Samuel E. Seely, the father of our subject, was a native of Massachusetts, and was the son of John and Mary (Slater) Seely. John was also a native of Massachusetts, and a member of one of the leading families of the Bay State. Mary Slater was the daughter of a Revolutionary soldier, and one of the survivors of the Wyoming massacre. While Samuel was a boy, his parents removed to Vermont, from whence he volunteered in the War of 1812, and served in the command of Gen. McComb. After his service in the war, he settled in St. Lawrence County, N.Y. Later he removed to Western New York, and thence to Oakland County, Mich. He was a farmer by vocation. He died in Kent County, Mich., in 1854. Susan Clinging, the mother, was born near Dublin, Ireland. Being left an orphan in childhood, she came to America with an uncle. She died in Oakland County, Mich., in 1845.They had seven children, of whom Samuel E. was the youngest. He was born September 27, 1834, in Oakland County, Mich. He was reared on the farm, and attended the public schools, finishing his education in Northville, Mich., after which he taught school until 1854, and then removed to Iowa, where he taught one session, and also engaged in surveying. In 1855 he was appointed deputy treasurer and recorder of Guthrie County, Iowa, which position he held for one year, and then taught school during the winter of 1855-56. The following spring he immigrated to Nebraska, where he engaged in the stock and land business, and in 1856-57 served as a member of the Nebraska Legislature.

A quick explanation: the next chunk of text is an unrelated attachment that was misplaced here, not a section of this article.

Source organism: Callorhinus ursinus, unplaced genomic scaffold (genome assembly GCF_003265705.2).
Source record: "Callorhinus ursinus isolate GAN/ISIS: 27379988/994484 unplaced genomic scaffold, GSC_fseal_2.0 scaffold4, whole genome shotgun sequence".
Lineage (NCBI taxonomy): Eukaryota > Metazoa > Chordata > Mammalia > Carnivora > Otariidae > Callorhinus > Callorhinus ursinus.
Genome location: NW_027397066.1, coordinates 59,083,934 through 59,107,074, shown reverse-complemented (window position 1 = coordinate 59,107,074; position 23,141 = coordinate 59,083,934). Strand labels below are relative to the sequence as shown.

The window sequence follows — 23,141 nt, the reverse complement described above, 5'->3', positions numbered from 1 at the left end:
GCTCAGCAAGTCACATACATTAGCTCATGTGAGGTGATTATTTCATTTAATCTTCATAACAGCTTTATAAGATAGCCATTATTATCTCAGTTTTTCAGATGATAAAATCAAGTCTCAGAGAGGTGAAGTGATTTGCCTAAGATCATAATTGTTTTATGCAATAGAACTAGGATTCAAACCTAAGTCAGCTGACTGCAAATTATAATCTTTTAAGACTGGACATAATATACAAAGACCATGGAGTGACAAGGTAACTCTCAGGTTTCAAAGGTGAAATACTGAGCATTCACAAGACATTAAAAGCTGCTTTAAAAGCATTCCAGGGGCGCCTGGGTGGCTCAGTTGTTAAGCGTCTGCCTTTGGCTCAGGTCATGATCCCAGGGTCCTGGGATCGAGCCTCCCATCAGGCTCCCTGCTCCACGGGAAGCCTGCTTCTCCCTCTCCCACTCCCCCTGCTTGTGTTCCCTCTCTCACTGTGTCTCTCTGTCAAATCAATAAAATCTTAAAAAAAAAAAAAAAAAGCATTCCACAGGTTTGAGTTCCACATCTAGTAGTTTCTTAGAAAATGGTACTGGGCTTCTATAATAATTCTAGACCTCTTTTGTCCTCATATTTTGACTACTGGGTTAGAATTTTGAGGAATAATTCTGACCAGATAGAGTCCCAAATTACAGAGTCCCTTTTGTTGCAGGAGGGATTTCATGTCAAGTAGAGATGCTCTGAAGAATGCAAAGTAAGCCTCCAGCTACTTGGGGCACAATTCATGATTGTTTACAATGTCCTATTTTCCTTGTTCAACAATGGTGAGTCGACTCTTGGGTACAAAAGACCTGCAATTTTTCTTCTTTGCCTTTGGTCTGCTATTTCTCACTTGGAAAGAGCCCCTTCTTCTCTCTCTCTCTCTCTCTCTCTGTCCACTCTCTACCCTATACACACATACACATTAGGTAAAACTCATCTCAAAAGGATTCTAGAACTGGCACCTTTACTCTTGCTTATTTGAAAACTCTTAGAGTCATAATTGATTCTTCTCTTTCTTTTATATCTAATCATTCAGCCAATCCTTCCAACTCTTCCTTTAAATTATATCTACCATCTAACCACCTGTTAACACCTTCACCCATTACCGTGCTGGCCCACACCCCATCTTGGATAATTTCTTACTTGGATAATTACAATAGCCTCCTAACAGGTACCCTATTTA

His residence in Nebraska extended over a period of ten years. In 1862 he enlisted in the Federal army, serving as lieutenant of the Second Nebraska Regiment of Cavalry. He was mustered out at Omaha, in 1864, and in April, 1866, removed to Andrew County, MO., and settled six miles northwest from Fillmore, where he engaged in farming, and at which place he resided until December, 1874. In November, 1874, he was elected on the people’s ticket to the office of circuit clerk and recorder of Andrew County, and in 1878 was re-elected on the Republican ticket, which office he held eight years. Since 1883 he has resided in Savannah, and has engaged in farming and stock raising. He also carries on merchandising at Bird City, KS. He was married to Mary Brown, of Quincy, IL., who was born August 25, 1839. She is the daughter of Rufus and Nancy Brown, who were among the first settlers of Quincy and of Revolutionary parentage. To this union six children have been born.
“History of Missouri, Andrew & DeKalb County” published 1888
[SGS #3040 – Samuel (#3040); Jonas (#1320); John; John S; Obadiah; Obadiah; Obadiah]